At Lufthansa alone, there is statistically every day a so-called “fume event”, ie a situation where the air was noticeably contaminated.
Severe health consequences may arise, especially for frequent flyers. And these are, in the first place, the crews. There are now a lot of documented files and even deaths. But the industry is bricking up and trying everything in its power so as not to be blamed for the “aerotoxic syndrome”. And the politicians are their assistants. For competitiveness. Successful claims for damages would cost billions. Not to speak of the panic of the passengers, who would consider each flight several times, the danger should be confirmed by the court.
It is bricked and covered up. This is the real scandal at this danger. With new, already existing technology, it would have long been banned, and even with a relatively small filter effort repaired in old machines.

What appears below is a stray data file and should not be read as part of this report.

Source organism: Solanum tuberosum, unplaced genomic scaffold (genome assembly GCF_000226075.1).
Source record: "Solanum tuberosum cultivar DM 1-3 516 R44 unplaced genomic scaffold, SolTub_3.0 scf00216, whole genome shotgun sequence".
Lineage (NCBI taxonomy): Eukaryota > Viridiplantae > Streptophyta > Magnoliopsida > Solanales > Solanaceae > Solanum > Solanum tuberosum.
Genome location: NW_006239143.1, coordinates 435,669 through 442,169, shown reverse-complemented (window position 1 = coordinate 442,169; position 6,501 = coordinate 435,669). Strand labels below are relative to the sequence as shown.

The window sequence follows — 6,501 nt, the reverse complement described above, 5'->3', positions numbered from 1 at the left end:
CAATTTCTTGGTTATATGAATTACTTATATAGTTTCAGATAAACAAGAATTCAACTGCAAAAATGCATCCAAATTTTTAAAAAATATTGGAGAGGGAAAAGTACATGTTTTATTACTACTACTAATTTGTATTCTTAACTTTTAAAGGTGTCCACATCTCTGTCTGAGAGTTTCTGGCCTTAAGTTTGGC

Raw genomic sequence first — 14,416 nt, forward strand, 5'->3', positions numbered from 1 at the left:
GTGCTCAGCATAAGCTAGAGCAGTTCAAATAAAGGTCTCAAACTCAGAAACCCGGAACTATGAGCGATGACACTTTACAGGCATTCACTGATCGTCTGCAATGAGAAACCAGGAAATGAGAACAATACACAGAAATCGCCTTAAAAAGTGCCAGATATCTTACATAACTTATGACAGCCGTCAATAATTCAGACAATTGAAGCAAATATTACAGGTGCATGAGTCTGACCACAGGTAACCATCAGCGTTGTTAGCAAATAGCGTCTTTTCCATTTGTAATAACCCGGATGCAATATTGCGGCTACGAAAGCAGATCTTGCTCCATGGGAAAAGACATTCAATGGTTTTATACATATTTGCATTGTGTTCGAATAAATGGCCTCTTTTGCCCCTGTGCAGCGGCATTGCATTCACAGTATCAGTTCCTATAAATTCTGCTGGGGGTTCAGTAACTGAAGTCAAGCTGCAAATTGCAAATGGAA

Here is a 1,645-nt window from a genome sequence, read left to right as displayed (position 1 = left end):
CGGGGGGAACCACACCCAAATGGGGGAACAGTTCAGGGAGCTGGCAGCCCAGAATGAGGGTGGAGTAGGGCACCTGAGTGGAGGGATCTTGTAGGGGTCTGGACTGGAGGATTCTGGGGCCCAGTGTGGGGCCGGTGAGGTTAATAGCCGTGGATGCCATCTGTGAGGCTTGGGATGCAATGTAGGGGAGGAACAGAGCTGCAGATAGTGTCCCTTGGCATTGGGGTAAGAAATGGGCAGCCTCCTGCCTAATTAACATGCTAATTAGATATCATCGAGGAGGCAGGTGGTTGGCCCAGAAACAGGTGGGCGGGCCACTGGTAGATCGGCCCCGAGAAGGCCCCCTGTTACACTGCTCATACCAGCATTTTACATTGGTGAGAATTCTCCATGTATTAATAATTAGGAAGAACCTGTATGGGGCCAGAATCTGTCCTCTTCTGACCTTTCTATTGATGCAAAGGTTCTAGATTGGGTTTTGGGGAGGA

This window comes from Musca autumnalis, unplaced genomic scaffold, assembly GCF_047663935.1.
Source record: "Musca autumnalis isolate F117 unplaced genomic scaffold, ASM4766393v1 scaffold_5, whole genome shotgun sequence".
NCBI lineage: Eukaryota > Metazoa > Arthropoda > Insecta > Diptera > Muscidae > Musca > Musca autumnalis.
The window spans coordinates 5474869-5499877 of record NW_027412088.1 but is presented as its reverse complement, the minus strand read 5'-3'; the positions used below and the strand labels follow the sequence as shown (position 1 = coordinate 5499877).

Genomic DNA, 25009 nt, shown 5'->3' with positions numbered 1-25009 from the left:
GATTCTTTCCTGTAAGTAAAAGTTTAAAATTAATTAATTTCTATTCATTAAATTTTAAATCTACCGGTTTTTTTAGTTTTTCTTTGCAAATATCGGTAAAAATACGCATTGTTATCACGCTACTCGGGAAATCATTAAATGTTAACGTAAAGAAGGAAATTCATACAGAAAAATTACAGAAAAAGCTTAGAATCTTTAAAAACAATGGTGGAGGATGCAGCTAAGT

But the aerospace industry appears to be too much of a threat to admit that something has developed into a ticking time bomb by turning away from the old system.
I am now talking to the journalist colleague Tim van Beveren, who has been researching this subject for years and has already produced an impressive documentary film about it.
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